EXAMINING DIETARY INTAKE, FOOD SECURITY AND HEALTH AMONG THE POPULATION WITH LOW INCOMES
Food insecurity describes the lack of access to foods and affects 10.2% of general U.S. households and 27% of low-income households in 2021. Food insecurity is a pervasive public health concern in the United States and has been linked to poor dietary intake and diet quality, overweight and obesity (especially among women), and risk of other chronic diseases, such as diabetes, hypertension and dyslipidemia.
To better understand food security status and address its associated health and dietary outcomes among low-income populations, a conceptualized model was built and served as research framework for the dissertation, including 1) internal factors and motivations, such as traits related to self-efficacy and sufficiency that may influence diet and health; 2) external factors of temporary support, such as financial benefits from assistance programs that low-income populations are eligible for that may influence diet and health; and 3) external factors of potentially long-term support, such as nutrition education programs targeting low-income groups that may foster internalized knowledge that could sustain impact and improvement of diet and health in the long-term. Each chapter of this dissertation addresses a component of the model.
Cross-sectional analysis of a sample of rural veterans using food pantries quantified psychological traits related to self-motivation and efficacy including grit and help seeking, at the individual and internal factors level of the conceptualized model, and their links to food security and resource use, and revealed an inverse association between grit score and risk of food insecurity. The findings provided evidence for future interventions targeting food insecurity improvement to include education and resources that address traits related to self-efficacy, such as grit, among low-income populations to improve health outcomes directly or through improving food security or use of resources.
Using nationally representative data, the second study investigated relationships between food assistance through the Supplemental Nutrition Assistance Program (SNAP) participation, a type of societal level external support, and dietary outcomes among low-income older U.S. adults. There were no differences in dietary quality, usual nutrient intake or risk of inadequacy between SNAP participants and eligible nonparticipants. Furthermore, results revealed a high prevalence of not meeting the Estimated Average Requirement from dietary sources for several nutrients (vitamins A, C, D, E, calcium, and magnesium) but the prevalence was lower when nutrients from dietary supplements were included. The results highlight a need for continued effort to improve nutrient and dietary intake among low-income older adults.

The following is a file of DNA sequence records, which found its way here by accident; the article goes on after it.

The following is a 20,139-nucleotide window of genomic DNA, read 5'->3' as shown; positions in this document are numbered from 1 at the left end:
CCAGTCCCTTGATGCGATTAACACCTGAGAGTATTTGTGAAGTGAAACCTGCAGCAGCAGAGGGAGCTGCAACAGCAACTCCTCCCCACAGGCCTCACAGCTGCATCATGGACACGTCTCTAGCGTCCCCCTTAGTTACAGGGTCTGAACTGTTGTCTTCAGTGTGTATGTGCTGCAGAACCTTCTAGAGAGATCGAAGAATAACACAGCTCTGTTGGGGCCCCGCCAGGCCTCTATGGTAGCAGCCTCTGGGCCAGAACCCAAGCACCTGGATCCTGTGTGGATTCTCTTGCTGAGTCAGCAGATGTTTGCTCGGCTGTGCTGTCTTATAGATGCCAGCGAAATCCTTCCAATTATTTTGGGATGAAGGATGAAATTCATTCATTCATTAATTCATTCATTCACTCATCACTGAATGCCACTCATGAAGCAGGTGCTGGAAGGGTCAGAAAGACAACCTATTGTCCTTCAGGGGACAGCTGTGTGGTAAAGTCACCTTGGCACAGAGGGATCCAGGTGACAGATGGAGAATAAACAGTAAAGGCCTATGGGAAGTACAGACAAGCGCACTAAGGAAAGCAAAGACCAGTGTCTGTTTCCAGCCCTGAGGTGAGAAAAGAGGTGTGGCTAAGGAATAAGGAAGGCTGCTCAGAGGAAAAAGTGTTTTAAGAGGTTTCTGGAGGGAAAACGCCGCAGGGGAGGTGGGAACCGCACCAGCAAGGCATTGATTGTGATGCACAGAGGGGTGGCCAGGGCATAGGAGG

External factors of potentially long-term support (e.g. nutrition education and food assistance) were evaluated for relationships with body mass index. A longitudinal sample of low-income women interested in participating in nutrition education through SNAP-Education (SNAP-Ed) was examined to determine the relationship between nutrition education (SNAP-Ed) and food assistance program participation through (SNAP, WIC), separately and in combination, with long-term changes in body mass index. No differences in changes of weight status over time were observed by nutrition education, food assistance, or combination participation. The prevalence of obesity was high among this sample, calling for targeted obesity prevention interventions and further support of healthy lifestyle promotion among low-income populations.
The findings shown in this dissertation further reveal a high health burden among low-income groups. The studies filled several research gaps described in the conceptualized model. The results may be used to inform future tailored interventions to address food insecurity, dietary and health outcomes at individual and societal levels, incorporating internal motivation and external support to mediate health and dietary risks among low-income population.
- Doctor of Philosophy
- Nutrition Science
- West Lafayette